Welcome!

Java Authors: Carmen Gonzalez, Lori MacVittie, Trevor Parsons, Peter Silva, Elizabeth White

Related Topics: @ThingsExpo, SOA & WOA, Cloud Expo, Big Data Journal

@ThingsExpo: Blog Feed Post

Rise of the Thing - Internet of Things

The Internet of Things (IoT) is giving rise to a whole new set of protocols for API access

Here are some predictions for the API space for 2014:

Rise of the Client
It's generally agreed that an API is only as good as the clients which use it. An unused API is a failure. So that's why it's odd that so much attention has focused on the server side of APIs, with comparatively little attention paid to the client side (there are exceptions though, like Runscope's handy Request Editor and hurl.it, to help developer API clients).

If you ask an API provider about how their API is going to be called by clients, often you are met with a hand-wavy answer along the lines of "It's REST, so it's easy". While it may be true that it's easy to hack together a client to call the API that "just works", the problem is that that's all it does. It "just works", but doesn't provide the high-level benefits such as:
- Ensuring the API is responding according to your expected service level
- A broker layer so that you're not locked into any particular API provider, or:
- API orchestration

At Axway we've seen that our API Gateway is frequently used at the Client Side, adding a layer of visibility and control to API usage from the client's point of view, as well as providing an independent audit log of API usage, separate from the logs provided by the API provider. All of this points to the rise of the client.

Another major factor involving the rise of the important of the API client is raft of new protocols associated with Machine-to-Machine API access, used in smart-meter or "connected car" environments for example. Which leads us nicely on to the next prediction...

Rise of the Thing
(hat-tip to Zahid Ghadialy from EE for this title, taken from his excellent recent presentation)

The Internet of Things (IoT) is giving rise to a whole new set of protocols for API access. Until recently, it was taken for granted that JSON is all-conquering and predominant. In my view, the popularly of JSON for APIs is as much to do with the widespread usage of dynamic languages on the client side (JavaScript in particular, of course) as it is to do with the smaller size of JSON relative to XML.

In the word of IoT, with embedded devices on the client and greater bandwidth constraints, it's not the case that clients will always be JavaScript based and expecting JSON. In IoT, we see MQTT, CoAP, and AMQP. All different, but all existing to deal with the low-latency and message size constraints of IoT devices. In this case, it isn't possible to simply throw together a REST client with JavaScript on the client - the result would be hopelessly inefficient since even JSON is too verbose. Ironically, with the IoT standards we are back to binary encoding, something I wrote about (BER encoding for XML) way back in 2002.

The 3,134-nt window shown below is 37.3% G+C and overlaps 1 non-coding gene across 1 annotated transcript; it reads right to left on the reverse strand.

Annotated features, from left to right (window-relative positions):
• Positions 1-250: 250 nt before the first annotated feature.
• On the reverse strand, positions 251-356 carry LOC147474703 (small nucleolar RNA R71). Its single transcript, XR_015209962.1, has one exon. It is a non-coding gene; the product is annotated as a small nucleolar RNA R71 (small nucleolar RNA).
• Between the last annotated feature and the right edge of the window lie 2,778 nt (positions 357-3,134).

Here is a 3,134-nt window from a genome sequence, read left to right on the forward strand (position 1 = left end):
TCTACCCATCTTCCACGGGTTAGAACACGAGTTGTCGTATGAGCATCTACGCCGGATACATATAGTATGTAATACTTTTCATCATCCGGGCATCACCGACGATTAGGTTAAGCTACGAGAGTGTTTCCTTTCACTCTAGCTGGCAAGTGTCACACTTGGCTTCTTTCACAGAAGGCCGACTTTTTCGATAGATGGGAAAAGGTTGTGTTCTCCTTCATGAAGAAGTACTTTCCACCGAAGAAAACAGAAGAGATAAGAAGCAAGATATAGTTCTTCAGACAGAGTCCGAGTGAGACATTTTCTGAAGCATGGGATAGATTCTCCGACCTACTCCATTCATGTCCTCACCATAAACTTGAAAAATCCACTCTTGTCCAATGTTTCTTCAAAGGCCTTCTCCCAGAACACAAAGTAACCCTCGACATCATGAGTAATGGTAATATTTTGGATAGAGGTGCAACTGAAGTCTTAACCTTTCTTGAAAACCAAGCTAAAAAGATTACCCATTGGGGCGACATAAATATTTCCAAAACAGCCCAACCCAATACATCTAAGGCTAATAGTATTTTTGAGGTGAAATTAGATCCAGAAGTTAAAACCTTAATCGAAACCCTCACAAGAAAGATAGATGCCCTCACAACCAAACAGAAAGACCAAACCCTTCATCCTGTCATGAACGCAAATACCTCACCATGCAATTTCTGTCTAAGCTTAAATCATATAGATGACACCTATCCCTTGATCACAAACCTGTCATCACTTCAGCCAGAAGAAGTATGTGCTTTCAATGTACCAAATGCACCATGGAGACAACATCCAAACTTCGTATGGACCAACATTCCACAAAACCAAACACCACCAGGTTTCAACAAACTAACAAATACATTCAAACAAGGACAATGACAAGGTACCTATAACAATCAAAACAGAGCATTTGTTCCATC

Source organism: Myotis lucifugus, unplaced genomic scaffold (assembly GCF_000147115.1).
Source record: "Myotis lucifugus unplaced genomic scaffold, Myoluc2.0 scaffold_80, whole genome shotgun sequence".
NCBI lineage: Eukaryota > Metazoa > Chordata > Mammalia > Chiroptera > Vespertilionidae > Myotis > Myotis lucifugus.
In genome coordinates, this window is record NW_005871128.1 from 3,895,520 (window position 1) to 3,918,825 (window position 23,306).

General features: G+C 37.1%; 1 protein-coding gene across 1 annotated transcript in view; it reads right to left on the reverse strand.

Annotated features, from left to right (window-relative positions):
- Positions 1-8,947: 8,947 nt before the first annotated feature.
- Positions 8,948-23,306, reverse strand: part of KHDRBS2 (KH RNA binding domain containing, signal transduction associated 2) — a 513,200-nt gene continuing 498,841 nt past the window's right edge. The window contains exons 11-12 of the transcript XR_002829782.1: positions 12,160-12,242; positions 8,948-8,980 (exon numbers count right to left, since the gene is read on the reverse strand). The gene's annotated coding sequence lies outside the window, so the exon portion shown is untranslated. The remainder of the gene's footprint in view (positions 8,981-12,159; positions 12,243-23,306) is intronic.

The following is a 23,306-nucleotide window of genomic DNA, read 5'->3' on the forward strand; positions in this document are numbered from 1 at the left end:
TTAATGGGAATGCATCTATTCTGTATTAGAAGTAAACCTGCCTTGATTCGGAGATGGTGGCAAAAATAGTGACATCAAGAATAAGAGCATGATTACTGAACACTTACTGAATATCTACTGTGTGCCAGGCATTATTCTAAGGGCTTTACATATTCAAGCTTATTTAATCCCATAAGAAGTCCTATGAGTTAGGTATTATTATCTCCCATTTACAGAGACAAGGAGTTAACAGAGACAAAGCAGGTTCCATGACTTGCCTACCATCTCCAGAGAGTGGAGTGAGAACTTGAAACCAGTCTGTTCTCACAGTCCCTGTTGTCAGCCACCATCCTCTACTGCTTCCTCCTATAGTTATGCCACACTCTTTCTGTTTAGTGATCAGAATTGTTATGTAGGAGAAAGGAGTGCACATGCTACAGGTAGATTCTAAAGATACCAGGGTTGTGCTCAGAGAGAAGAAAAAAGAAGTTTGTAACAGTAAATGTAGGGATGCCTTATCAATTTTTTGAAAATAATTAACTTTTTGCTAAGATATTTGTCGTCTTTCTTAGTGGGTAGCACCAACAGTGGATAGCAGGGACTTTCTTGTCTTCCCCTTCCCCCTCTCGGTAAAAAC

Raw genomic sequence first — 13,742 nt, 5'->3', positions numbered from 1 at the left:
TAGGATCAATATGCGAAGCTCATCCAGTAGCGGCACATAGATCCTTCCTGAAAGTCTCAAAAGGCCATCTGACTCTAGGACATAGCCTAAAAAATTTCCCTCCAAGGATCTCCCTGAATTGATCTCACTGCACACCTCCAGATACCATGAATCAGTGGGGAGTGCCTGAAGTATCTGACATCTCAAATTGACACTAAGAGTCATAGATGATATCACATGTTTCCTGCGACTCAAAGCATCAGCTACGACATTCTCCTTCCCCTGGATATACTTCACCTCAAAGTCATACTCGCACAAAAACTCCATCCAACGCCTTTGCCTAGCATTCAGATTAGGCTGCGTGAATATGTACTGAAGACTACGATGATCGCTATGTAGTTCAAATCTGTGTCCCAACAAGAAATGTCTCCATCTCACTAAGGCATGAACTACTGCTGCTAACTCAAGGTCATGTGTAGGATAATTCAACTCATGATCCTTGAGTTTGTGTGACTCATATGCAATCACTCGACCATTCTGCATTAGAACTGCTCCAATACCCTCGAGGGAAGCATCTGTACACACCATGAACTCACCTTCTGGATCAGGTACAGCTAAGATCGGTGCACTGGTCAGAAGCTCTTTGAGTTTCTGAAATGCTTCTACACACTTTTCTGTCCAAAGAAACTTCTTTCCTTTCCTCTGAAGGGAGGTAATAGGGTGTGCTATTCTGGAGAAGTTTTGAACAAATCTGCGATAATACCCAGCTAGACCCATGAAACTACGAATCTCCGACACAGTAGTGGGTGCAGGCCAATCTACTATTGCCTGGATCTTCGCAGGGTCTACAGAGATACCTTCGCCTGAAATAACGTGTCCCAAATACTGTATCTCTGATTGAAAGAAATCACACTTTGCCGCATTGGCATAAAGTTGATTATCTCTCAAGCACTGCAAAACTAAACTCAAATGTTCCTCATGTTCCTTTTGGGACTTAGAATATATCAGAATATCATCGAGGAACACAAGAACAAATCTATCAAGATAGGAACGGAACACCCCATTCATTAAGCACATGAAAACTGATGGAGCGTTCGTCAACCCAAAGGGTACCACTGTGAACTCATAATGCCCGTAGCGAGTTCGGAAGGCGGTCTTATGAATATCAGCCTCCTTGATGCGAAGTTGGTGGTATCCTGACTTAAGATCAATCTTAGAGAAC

I would also watch Google's Protocol Buffer, which with protobuf.js provides JavaScript without the JSON size overhead.

Going Meta
In the world of SOA, we saw that each Web Service could be associated with metadata expressed using WS-PolicyAttachment with WSDL. The mention of any WS-* specification is enough to make anyone cringe, but in the case of SOA, at least there were standards for attaching meta-data to services.

In the case of APIs, we have sites such as ProgrammableWeb which provide human-readable information about APIs. But this is not the same as machine-readable information which a client can consume, conveying information how to call the API, security tokens (e.g. OAuth 2.0 Access Token) required, and expected response times.

Ole Lensmar wrote a great round-up of the API metadata options, back in the summer (now you would add RAML to this list). For Enterprise APIs, with security and quality-of-service requirements, I expect API metadata to grow in importance in 2014.

Traditional and API-based Integration continue to converge
Axway got a jump on this trend back in late 2012, with the acquisition of Vordel. In fact, at the time of the Vordel acquisition, Kin Lane foretold that "I predict in 2013-2015 we are going to see more of these types of acquisitions occurring. Large software companies are going to need a robust set of API tools to bring legacy systems into the modern, API driven economy." And how right he was! 2013 saw a slew of further acquisitions. I would hope that my predictions could be as accurate as Kin's.

There is clearly a need to take advantage of API-based integration, but in tandem with more traditional integration technologies. It's not a case of "either/or". Here at Axway, with API-based integration incorporated into our portfolio, we provide customers with a single suite solution covering B2B, APIs, managed file transfer, and even email security. In 2014, APIs will not be an isolated "new new thing", but will be working in tandem with traditional integration technologies.